Working alongside a visionary serial entrepreneur like Paul Judge and then starting a company of my own, I realized that a large part of being successful is surrounding yourself with other like-minded people as well as opportunity. We built TechSquare Labs to create a startup ecosystem in Atlanta for early-stage entrepreneurs. We invest in and help build early-stage technology startups including everything from e-commerce to marketing to cybersecurity to blockchain. As the Director of Operations and Partnerships, I have a lot of freedom to create programs and I am passionate about helping minority and female founders build businesses.
TechSquare provides a space where we can foster success by providing access to resources and knowledge and foster diverse and minority tech businesses. We have invested in over 60 companies and those companies have raised over $300 million in revenue. Atlanta is the perfect hub for TechSquare because it has a very fast-paced, growing technology system that needs a helping hand.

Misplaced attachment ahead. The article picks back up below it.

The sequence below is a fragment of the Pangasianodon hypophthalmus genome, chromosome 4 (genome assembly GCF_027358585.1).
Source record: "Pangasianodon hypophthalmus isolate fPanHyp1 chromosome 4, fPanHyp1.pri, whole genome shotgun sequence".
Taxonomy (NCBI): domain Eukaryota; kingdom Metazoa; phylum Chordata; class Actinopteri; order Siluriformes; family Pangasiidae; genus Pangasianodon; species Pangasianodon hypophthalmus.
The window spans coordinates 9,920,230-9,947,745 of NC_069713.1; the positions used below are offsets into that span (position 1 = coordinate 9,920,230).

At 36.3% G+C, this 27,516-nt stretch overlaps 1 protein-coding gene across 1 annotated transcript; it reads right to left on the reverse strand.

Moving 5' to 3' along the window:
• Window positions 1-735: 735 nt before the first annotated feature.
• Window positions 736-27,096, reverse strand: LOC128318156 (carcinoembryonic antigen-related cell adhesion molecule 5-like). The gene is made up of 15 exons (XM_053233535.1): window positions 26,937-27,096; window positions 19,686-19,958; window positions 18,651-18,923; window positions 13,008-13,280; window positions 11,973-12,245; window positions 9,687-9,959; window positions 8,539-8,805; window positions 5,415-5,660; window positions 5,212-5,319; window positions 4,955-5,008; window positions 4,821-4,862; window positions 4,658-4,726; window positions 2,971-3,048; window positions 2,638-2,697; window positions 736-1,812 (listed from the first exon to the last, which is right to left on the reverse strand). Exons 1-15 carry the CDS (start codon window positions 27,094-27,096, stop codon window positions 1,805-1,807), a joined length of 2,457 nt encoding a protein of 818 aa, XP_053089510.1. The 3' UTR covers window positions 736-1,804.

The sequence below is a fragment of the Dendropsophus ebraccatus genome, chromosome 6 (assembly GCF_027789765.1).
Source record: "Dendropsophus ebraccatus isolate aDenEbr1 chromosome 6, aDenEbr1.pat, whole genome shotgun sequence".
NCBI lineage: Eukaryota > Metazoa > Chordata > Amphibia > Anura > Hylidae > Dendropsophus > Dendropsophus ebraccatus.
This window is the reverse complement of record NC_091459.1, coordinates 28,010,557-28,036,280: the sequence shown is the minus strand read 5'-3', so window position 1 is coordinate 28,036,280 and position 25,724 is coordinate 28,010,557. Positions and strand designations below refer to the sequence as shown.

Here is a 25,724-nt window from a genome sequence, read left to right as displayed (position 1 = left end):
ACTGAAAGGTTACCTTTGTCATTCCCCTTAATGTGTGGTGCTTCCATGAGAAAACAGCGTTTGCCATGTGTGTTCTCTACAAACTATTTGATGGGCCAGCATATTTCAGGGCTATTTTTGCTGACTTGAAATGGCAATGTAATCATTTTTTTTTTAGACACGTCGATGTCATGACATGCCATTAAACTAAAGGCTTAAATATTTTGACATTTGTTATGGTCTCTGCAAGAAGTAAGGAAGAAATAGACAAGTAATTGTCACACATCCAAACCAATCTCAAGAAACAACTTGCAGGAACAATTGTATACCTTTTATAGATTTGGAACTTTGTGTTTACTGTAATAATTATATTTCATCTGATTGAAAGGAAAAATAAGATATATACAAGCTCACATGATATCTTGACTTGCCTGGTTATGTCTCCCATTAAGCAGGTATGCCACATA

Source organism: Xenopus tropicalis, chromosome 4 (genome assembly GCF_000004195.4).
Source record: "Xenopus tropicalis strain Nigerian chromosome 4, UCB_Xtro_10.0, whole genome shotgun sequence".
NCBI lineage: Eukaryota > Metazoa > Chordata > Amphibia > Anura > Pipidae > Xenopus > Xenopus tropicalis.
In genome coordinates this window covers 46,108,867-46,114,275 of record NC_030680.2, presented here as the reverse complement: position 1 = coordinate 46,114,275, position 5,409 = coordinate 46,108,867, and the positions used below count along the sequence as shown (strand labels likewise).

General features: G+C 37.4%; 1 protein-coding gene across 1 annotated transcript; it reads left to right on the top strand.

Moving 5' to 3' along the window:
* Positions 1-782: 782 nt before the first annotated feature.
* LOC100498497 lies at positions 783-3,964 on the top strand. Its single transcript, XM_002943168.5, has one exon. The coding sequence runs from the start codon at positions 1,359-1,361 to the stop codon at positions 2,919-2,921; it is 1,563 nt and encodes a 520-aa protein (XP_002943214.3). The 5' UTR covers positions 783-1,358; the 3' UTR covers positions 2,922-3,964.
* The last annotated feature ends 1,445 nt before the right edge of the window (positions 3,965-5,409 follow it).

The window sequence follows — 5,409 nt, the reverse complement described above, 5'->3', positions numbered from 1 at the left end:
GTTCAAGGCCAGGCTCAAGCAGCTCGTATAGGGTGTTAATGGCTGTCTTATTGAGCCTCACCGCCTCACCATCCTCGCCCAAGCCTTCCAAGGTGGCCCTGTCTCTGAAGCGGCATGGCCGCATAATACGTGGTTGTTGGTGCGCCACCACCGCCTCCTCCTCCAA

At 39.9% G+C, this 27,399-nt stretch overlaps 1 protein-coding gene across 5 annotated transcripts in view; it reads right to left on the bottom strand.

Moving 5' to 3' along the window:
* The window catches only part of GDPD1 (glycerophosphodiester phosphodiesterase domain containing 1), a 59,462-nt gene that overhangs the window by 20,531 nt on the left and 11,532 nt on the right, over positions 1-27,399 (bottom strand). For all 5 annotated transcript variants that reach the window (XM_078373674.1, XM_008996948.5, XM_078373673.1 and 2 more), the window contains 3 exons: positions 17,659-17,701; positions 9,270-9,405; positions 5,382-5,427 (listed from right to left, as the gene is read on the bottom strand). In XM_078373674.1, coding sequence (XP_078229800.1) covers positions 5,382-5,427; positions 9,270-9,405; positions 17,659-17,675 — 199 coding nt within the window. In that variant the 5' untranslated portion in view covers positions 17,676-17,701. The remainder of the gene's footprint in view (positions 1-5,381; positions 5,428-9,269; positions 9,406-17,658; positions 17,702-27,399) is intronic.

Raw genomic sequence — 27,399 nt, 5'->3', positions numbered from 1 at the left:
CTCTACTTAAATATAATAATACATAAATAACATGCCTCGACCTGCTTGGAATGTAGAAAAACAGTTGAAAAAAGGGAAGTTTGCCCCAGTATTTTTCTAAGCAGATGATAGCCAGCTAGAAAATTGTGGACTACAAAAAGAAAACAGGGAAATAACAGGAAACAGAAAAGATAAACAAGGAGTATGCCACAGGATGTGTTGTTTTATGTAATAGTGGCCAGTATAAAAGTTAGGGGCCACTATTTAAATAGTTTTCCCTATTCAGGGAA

Tell us about your new project Ascend 20/20:
Ascend 20/20 is a six-month pre-accelerator designed to scale and launch high-growth minority and/or female-led startups in the metro Atlanta area. Our current cohort has 30 founders building a range of businesses from on-demand babysitting services to travel logistics to music and event tech. It is a partnership between Morehouse College Entrepreneurship Center, JP Morgan Chase & Co., and TechSquare Labs.
The programs afford participants business management education on topics such as business models, customer discovery, product market fit, product development, fundraising, strategic growth plans, and more. Another key aspect is fostering access to capital relationships and customer markets that these founders may not have had direct ability to access as minorities.